Colony Founding in Polyrhachis lamellidens
The following observations were made by Taku Shimada and reported on his blog site AntRoom between 2010 and 2015 (in Japanese, translated and summarised here). Observations were made both in the field as well as in laboratory colonies and involved numerous colonies collected over a number of years.
Polyrhachis lamellidens is commonly found in thick forests where it nests in cavities in living trees. This placement offers considerably more protection when compared to nests in soil or decayed trees; anyone who has attempted to collect these ants will be familiar with this. During warmer weather foraging workers and those tending the nest will aggregate around the nest entrance, making nests obvious even to casual observers. In some cases these aggregations can become so dense that workers seem to become entangled with each other, forming a mass of workers.
Summary of Colony Founding
The following steps seem essential for the successful establishment of a new colony by P. lamellidens queens (details below):
1) A mated Polyrhachis lamellidens queen locates a nest of Camponotus japonicus.
2) A foraging C. japonicus worker is captured and subdued. The queen’s fore legs are used to transfer scent from the worker to her body.
3) The host nest is invaded and the C. japonicus queen is located.
4) The P. lamellidens queen attaches herself to the host queen's neck. They stay in close contact and transfer scent for up to 2 weeks. Host workers do not distinguish between the two queens and feed both.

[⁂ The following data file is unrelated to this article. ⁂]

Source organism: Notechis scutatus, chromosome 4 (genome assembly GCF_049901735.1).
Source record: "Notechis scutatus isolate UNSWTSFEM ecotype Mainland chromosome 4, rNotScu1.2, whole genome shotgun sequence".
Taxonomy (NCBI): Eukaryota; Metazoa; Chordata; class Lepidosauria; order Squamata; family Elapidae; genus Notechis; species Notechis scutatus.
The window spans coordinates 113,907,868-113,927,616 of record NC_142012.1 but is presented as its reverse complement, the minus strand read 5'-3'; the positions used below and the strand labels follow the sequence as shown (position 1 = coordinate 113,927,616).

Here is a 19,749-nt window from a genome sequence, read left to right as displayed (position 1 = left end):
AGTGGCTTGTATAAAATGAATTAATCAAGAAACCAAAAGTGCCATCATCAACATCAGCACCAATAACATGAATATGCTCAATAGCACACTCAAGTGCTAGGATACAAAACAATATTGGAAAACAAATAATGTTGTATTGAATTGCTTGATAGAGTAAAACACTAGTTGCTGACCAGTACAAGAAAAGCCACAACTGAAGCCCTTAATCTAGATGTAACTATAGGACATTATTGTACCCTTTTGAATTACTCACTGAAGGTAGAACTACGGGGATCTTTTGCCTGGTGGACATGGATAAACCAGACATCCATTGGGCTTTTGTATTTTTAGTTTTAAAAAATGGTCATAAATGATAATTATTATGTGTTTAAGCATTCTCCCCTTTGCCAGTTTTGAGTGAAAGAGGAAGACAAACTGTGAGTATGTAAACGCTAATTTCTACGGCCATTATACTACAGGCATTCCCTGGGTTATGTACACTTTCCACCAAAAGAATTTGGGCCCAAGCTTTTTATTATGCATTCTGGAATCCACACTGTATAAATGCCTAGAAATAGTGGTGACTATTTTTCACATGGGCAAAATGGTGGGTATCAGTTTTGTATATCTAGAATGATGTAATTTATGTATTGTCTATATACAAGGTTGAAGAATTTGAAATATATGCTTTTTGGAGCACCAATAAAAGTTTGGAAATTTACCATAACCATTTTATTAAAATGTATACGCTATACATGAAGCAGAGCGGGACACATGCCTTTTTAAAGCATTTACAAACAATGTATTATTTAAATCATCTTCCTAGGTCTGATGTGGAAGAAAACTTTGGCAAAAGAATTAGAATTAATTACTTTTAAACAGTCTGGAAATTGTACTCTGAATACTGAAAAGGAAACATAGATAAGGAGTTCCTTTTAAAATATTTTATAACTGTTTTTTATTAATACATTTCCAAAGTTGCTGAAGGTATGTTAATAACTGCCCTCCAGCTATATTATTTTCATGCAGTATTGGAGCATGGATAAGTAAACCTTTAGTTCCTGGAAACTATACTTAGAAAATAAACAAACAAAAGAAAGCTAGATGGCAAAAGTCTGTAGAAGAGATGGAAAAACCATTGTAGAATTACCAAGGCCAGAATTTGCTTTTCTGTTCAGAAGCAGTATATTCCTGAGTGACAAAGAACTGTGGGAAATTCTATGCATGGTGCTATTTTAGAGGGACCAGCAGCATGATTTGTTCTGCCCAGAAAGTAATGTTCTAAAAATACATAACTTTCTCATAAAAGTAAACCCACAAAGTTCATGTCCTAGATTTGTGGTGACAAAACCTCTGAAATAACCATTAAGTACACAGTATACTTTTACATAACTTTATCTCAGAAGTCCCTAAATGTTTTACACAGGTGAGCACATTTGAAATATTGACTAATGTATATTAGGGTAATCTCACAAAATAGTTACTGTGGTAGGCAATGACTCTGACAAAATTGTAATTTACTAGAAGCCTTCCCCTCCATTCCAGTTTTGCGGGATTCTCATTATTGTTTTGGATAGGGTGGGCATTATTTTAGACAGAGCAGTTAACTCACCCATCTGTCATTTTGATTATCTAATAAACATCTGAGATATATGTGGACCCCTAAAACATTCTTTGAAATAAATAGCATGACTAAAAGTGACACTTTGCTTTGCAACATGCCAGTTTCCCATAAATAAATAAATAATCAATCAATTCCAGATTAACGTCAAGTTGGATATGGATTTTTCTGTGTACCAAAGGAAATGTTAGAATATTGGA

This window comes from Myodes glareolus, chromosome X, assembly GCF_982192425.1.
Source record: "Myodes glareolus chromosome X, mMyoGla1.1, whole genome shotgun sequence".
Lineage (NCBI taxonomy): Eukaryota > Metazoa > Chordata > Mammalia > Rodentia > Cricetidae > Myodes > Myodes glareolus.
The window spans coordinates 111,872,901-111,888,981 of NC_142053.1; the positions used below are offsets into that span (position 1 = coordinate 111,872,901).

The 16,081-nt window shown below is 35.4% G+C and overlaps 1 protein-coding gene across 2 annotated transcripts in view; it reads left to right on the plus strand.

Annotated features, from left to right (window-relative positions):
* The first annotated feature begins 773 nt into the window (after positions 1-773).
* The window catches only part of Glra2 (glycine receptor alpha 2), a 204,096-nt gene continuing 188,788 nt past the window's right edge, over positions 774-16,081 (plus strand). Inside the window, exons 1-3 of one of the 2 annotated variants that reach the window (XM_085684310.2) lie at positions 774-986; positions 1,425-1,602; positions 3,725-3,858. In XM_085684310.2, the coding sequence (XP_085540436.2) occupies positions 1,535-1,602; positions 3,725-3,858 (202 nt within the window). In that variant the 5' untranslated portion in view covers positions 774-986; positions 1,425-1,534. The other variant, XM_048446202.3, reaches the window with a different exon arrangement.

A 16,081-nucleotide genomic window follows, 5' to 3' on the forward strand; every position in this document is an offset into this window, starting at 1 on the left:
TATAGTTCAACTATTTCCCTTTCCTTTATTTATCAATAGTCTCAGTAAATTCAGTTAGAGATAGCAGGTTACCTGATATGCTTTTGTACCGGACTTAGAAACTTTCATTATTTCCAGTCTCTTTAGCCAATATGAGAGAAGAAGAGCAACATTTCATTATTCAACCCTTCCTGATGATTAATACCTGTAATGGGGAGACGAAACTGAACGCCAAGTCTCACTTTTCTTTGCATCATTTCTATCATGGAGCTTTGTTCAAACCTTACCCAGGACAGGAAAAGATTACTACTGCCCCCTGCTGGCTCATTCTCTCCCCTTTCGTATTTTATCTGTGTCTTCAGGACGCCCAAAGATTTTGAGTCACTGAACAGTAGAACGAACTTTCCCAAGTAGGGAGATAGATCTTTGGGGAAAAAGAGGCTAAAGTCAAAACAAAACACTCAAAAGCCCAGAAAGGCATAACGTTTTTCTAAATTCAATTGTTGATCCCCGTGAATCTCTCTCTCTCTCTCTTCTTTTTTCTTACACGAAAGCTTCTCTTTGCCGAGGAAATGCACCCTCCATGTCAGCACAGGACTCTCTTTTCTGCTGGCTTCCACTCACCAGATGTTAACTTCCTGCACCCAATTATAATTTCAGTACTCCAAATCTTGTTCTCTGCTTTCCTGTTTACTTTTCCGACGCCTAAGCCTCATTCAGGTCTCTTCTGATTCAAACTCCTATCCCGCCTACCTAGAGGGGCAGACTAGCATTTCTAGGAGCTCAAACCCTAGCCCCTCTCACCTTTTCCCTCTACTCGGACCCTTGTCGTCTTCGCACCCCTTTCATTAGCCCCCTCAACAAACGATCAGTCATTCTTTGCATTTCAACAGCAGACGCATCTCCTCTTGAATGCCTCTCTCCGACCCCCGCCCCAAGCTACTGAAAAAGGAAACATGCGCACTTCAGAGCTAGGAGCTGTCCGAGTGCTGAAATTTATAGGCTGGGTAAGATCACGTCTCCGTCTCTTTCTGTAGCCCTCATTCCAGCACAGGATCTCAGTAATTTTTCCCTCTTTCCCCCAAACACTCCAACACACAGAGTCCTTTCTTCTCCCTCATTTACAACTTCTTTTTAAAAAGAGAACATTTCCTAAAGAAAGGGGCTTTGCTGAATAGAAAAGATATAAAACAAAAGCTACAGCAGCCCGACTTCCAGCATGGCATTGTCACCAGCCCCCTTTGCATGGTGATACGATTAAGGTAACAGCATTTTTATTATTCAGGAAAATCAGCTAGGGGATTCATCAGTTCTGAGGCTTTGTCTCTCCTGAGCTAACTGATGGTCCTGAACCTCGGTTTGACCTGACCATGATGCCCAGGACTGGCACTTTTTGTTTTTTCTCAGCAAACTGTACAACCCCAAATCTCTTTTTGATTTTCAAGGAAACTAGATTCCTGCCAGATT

5) The host queen is killed.
6) Workers feed the P. lamellidens queen over the winter, with her ovaries developing during this period.
7) In spring, egg-laying begins with host workers tending the brood.
8) Over time, host workers die and are replaced with P. lamellidens workers. Eventually the colony becomes pure Polyrhachis lamellidens.
Details of Colony Founding
Mating flights occur from September to November, which is one of the latest flight times known for Japanese ants. After the mating flight, queens disperse across the surface of the ground and are highly susceptible to attack by a range of predators, including the non-native weed turtle, Agriosphodrus dohrni, and Formica japonica workers.
Locating a Host Nest
Newly mated queens do not establish nests independently, but do so by invading an established nest of Camponotus japonicus. However, very few queens succeed in locating and successfully invade a C. japonicus nest in nature and it is rare to find mixed P. lamellidens/C. japonicus nests. It is, however, common to find many dead P. lamellidens queens near entrances of C. japonicus nests during the mating season. These dead queens appear to have attempted to invade a C. japonicus nest but were either killed by the potential host workers or by the host queen within the nest. While detailed studies have not been undertaken, it is likely that less than 1% of the new queens succeed in establishing themselves within a nest of their host.
Capture of Host Workers